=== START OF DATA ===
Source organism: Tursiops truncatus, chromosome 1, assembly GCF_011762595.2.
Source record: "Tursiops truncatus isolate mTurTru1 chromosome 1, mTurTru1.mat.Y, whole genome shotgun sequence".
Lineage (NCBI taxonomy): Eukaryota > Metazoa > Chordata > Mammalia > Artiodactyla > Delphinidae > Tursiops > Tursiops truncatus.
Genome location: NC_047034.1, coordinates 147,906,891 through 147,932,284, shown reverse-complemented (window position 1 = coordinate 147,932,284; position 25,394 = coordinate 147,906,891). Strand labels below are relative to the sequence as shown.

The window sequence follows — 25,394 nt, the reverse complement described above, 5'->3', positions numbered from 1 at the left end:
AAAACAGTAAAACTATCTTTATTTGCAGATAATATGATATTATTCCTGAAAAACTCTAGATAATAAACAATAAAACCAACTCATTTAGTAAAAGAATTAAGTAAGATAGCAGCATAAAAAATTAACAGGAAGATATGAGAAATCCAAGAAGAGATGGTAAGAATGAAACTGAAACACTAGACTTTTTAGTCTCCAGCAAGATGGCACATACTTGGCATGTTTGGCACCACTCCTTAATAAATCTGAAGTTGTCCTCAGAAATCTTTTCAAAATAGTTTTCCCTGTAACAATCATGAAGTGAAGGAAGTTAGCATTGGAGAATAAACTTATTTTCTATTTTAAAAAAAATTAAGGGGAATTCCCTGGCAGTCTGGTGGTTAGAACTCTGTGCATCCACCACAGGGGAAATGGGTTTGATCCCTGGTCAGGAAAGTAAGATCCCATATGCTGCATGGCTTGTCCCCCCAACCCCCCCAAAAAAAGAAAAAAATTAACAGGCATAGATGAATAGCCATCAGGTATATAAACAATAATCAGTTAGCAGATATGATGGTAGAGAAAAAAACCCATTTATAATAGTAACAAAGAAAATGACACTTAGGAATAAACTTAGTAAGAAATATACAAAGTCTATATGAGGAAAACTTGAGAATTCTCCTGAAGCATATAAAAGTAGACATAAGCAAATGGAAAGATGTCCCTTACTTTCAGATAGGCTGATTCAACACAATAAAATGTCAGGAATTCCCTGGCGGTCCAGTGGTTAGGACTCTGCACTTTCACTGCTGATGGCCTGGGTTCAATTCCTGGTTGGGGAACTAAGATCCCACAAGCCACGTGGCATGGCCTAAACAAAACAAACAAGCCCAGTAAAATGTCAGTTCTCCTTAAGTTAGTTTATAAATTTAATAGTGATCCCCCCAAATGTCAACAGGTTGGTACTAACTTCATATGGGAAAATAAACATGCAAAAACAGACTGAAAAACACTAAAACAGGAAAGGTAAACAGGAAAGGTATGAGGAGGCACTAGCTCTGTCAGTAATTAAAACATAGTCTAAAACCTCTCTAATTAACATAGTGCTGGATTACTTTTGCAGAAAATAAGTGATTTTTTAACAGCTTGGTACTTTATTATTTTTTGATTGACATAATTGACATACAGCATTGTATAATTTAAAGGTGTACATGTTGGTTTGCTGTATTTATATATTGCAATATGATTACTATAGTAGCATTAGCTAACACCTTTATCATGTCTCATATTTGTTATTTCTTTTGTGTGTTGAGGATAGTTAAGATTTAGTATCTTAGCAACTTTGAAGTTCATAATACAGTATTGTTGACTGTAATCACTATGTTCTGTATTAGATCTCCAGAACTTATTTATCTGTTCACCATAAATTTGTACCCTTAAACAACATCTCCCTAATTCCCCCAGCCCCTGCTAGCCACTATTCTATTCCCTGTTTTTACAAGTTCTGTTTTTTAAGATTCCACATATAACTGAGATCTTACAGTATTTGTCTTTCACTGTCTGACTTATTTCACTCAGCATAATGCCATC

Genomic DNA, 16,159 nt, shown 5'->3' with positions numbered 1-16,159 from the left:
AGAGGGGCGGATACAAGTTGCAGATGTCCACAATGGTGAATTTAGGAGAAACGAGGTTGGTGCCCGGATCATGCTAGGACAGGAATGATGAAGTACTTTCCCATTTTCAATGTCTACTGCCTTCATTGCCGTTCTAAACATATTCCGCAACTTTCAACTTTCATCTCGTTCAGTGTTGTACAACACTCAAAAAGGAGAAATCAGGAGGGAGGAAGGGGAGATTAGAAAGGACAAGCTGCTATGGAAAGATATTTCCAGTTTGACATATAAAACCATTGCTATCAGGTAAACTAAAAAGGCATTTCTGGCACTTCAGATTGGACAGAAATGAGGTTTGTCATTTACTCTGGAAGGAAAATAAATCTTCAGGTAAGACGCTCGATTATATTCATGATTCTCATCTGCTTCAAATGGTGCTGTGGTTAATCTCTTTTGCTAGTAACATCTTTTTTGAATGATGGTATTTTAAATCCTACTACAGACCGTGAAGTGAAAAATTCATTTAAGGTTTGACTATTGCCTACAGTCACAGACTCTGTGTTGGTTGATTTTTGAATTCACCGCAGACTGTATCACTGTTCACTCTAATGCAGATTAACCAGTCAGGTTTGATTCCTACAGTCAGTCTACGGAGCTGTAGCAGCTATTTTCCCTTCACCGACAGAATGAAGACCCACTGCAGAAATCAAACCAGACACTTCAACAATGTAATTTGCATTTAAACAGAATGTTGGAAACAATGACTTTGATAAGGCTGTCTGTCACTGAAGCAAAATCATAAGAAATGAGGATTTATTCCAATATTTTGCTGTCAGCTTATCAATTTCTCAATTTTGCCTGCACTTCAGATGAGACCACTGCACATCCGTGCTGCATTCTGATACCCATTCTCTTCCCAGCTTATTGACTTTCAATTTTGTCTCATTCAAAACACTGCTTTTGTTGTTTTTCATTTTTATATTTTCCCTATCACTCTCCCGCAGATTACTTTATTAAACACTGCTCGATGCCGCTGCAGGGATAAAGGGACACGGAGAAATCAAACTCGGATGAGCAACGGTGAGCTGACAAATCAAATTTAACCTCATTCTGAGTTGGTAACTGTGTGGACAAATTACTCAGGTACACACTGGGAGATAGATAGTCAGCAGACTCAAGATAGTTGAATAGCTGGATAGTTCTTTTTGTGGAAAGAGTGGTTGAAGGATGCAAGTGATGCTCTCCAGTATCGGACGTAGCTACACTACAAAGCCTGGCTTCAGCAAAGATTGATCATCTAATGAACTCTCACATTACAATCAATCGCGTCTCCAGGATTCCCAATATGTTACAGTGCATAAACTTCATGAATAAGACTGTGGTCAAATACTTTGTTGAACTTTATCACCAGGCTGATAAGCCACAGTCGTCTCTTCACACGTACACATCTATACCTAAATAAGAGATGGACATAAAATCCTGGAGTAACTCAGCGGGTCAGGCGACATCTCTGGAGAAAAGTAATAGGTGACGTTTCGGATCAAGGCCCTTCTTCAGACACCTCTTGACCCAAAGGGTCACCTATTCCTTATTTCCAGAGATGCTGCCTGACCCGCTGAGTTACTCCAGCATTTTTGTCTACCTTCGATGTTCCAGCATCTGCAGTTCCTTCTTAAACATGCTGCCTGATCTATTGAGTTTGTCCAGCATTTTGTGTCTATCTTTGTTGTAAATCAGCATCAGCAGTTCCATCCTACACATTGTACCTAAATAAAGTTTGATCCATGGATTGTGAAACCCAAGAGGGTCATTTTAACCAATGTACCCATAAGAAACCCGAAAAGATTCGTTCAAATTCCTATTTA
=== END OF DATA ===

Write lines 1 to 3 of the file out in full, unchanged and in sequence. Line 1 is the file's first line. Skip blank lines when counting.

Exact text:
Source organism: Tursiops truncatus, chromosome 1, assembly GCF_011762595.2.
Source record: "Tursiops truncatus isolate mTurTru1 chromosome 1, mTurTru1.mat.Y, whole genome shotgun sequence".
Lineage (NCBI taxonomy): Eukaryota > Metazoa > Chordata > Mammalia > Artiodactyla > Delphinidae > Tursiops > Tursiops truncatus.